Martin Breed

March 16, 2020

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© Randy Larcombe

The more biodiverse the microbes living in the environments around us, and the more you are exposed to them, the healthier you may become. The Healthy Urban Microbiome Initiative (HUMI) is exploring how restoring microbial diversity in urban environments might improve the immune health of people in these areas by increasing the biodiversity of their microbiomes. HUMI is backed by the UN and their work could change our cities and make us healthier, on a global scale.

Recent work by the HUMI team has shown that restoration can bring back a biodiverse soil microbiome after about 6 to 14 years, even in urban landscapes (examples here, here and more to come soon).

This work is helping to develop what is knows as ‘restoration genomics‘. Work that is soon to be published shows that these soil microbiomes colonise people who are exposed to it, even for just a brief moment in time (e.g. <1 hour). When juvenile lab mice were exposed to just trace-levels of these soils, their microbiome becomes similar to the soil’s (see paper here).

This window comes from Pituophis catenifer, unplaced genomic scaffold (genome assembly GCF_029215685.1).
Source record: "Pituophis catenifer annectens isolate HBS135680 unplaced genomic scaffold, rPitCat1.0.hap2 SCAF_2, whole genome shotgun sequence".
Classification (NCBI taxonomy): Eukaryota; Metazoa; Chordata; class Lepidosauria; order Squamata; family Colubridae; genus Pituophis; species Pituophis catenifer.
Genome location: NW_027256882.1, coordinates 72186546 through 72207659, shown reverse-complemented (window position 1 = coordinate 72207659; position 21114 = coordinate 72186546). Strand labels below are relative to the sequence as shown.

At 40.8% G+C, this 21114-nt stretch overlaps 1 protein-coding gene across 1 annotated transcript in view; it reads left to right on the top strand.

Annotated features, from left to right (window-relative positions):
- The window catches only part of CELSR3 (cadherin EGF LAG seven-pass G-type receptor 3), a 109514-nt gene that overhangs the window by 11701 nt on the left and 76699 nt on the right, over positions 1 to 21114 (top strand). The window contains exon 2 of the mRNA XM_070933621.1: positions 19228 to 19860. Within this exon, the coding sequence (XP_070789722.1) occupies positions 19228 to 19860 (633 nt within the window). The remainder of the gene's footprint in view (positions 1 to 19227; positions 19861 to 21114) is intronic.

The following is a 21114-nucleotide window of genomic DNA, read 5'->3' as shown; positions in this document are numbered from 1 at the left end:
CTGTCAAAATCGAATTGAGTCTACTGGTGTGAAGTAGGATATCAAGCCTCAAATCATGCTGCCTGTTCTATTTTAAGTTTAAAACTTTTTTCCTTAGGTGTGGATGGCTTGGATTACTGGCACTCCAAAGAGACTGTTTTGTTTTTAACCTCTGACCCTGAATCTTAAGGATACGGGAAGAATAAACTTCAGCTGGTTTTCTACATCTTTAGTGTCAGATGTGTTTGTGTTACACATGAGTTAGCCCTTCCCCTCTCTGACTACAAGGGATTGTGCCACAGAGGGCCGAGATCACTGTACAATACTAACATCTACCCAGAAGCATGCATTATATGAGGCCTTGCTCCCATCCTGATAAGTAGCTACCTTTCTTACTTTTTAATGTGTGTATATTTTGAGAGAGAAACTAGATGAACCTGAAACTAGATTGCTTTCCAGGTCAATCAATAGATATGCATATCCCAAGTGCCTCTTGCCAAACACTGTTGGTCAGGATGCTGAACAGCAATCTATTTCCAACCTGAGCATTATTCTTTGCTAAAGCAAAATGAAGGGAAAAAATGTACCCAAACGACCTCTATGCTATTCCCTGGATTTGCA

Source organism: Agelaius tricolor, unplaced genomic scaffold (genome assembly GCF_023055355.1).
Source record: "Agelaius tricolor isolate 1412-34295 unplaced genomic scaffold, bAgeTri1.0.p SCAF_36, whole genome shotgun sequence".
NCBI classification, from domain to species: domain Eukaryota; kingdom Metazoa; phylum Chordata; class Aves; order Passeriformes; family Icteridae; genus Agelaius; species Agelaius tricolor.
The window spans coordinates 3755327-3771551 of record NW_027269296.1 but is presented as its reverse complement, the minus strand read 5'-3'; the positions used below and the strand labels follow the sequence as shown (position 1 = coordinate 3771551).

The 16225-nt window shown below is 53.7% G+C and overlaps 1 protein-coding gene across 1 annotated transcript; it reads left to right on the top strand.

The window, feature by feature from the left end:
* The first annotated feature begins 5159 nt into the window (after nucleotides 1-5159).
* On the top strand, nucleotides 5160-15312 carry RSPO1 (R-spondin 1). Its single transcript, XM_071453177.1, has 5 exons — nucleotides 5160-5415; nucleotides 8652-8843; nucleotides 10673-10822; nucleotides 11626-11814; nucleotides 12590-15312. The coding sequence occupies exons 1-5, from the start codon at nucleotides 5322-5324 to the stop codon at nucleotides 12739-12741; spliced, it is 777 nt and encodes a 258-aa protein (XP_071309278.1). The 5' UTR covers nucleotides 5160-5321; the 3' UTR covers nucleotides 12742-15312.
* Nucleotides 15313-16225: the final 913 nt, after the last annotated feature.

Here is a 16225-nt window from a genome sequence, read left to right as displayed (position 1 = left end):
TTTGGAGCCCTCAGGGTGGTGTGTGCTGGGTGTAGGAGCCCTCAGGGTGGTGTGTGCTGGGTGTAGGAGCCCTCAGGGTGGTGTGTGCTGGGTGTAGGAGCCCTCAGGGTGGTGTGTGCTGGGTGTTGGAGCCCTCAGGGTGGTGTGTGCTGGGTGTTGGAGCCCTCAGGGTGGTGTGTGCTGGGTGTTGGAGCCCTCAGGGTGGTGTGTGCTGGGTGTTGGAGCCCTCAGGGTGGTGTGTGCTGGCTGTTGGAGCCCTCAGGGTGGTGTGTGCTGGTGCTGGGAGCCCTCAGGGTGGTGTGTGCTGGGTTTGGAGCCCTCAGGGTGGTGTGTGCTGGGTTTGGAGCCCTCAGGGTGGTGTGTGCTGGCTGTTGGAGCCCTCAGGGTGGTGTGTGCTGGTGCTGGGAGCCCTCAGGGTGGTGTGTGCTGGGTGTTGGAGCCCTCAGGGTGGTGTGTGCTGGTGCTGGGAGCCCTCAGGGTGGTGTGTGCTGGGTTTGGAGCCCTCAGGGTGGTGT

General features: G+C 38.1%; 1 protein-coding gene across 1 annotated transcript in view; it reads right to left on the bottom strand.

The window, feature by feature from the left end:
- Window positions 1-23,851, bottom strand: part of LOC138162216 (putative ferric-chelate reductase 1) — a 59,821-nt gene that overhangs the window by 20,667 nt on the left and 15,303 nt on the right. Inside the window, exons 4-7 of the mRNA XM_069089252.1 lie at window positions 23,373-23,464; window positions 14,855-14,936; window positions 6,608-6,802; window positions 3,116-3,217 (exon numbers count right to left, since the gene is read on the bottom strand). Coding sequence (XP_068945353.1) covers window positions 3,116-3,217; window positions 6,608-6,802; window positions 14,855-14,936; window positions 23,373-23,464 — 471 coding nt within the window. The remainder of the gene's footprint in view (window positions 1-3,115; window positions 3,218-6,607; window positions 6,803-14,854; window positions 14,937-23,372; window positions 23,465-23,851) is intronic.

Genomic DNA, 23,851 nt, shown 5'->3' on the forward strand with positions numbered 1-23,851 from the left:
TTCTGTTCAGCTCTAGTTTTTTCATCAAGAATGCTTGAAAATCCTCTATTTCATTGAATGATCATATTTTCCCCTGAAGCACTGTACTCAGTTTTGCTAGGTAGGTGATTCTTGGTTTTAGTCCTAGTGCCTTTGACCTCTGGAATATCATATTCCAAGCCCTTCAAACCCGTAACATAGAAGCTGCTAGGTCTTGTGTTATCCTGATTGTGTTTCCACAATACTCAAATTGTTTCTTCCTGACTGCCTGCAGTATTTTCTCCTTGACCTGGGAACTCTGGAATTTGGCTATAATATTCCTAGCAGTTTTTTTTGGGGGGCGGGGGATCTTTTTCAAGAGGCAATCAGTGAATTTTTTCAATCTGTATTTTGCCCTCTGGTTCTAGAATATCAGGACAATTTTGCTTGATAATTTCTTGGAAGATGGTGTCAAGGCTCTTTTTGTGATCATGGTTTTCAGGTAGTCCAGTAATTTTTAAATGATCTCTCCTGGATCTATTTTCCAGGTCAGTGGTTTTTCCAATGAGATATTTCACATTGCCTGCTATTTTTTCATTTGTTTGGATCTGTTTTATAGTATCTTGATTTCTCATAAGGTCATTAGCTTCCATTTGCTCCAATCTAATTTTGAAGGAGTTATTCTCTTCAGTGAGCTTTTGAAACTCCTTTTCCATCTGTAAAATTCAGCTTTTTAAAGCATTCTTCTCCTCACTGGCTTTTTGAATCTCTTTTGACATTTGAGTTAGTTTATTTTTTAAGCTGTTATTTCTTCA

© Randy Larcombe

Furthermore, the mice that were exposed to more biodiverse soil exhibited a reduced level of anxiety-like behaviour; closing the loop of evidence that has shown positive mental health benefits from interacting with more biodiverse environments.

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Restoring health-promoting biodiverse microbiomes